David A. Antler

Spanish learning log #5

This is a big update since it includes my sabbatical trip; a large goal of which involved improving my Spanish.

Prior to my sabbatical in Peru, I didn’t spend much time thinking about Spanish. You could say I was in a motivational valley. As usual I kept monitoring my flash cards but had stopped attending the conversation group in Portland and I wasn’t spending more than 5 or 10 minutes per day studying. My deck had only 1150ish cards at the outset.

During my sabbatical I spent 2.5 weeks taking 3 hours of lessons per day, and I also lived with a Peruvian host family. This was all arranged through CEICA Peru.

I told my teacher, Rosario, that I wanted to spend 75% of my time in conversation and 25% improving grammatical concepts. This was a fun balance–actually a lot of the time the conversations were too fun and I didn’t feel we were being very serious about improving, but my conversation skills advanced very well! I can now do many common conjugations without thinking about it, especially the present, past, and future (but not in the subjunctive). My teacher was brilliant and kept the lessons fun but also at the right level for me to improve.

The host family was a fun experience which I enjoyed. I was glad that it was possible to have such an experience at my level of Spanish. I learned some stuff about the culture and language in practice, but in reality the Spanish lessons were much more effective as a learning tool.

After the homestay and lessons I had a couple weeks remaining to travel Peru. The work I put into improving my skills paid off nicely! During my stay in the Amazon rainforest of Puerto Maldonado, hardly anybody I spent time with spoke English. The host of my hostel didn’t speak English either, but it was good that I could understand his silly sense of humor and highly informative tours. The jungle is a confusing place but knowing how to speak Spanish meant that I could always ask for help. I didn’t have to rehearse the questions in my head before asking them, either. So much progress! I feel a continent has been opened up to me.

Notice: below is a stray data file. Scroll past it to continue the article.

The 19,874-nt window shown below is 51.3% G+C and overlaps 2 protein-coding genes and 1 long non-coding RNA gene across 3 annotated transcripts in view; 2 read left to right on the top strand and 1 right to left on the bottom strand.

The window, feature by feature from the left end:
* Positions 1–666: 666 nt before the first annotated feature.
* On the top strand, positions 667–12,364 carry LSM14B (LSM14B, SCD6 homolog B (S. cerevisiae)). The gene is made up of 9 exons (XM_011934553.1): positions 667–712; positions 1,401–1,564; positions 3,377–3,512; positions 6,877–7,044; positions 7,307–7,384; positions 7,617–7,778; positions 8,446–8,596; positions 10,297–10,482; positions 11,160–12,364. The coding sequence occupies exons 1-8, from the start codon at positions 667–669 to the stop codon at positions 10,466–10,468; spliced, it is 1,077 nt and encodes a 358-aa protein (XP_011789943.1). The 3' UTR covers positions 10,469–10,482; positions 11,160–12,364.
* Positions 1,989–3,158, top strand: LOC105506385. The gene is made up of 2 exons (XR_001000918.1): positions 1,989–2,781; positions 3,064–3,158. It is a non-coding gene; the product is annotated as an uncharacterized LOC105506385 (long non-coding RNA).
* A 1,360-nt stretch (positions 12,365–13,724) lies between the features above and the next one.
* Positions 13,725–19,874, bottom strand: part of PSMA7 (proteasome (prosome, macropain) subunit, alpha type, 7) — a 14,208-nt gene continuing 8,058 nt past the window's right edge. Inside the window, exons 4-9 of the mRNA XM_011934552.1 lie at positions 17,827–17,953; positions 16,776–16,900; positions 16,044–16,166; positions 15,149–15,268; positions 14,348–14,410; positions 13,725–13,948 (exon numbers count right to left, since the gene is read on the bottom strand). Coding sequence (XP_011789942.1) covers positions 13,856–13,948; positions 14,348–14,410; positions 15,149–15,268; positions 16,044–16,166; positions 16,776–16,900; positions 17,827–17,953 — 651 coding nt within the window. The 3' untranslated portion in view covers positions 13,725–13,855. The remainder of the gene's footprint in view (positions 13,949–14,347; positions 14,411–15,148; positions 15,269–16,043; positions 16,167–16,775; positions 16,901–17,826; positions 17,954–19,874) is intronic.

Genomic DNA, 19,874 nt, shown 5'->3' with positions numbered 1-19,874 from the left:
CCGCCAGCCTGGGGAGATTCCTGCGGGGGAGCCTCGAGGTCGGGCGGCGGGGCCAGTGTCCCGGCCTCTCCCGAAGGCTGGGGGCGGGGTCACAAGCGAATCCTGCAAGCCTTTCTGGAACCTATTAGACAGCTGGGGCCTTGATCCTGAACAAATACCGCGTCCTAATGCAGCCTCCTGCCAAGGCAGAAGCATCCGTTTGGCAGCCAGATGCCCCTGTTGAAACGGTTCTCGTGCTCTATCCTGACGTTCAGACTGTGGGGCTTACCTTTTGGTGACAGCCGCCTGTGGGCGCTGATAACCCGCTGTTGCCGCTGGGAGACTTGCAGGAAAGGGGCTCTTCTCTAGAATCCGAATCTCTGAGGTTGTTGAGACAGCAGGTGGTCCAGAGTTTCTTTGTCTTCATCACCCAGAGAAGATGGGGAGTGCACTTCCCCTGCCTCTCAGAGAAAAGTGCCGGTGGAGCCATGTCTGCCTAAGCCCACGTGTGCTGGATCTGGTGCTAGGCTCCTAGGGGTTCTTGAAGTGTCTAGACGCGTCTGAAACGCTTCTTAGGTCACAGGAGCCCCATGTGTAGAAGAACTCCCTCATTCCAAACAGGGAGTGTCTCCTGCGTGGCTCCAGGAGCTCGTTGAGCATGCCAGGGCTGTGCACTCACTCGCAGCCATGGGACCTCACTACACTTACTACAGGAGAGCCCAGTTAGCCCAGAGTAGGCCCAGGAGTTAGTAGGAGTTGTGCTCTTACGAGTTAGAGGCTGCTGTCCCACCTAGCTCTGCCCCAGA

I still would not say I’m fluent in Spanish, but I can speak at a level of competency that surprises people. Sometimes I get compliments from native speakers for having good Spanish, and although I know it’s not great, I do think I’ve achieved my original goal (not fluency but decent comfort) after about 1.5 years. The method from Fluent Forever basically worked! My Anki deck is now just above 1325 cards. Anki is starting to feel more like a secondary tool instead of the main focus of my studies.

Fluency was always a stretch goal, and since the journey thus far has been fun I will continue towards it. Listening to fast non-conversational audio from native speakers is currently the biggest challenge for me. I hope continued conversation practice, learning a few more words, and consuming some media will help with that. I’ve also started dropping more slang into conversations, which makes me feel like my Spanish coolness is about to take off as well.

I’m feeling more energized about Spanish again!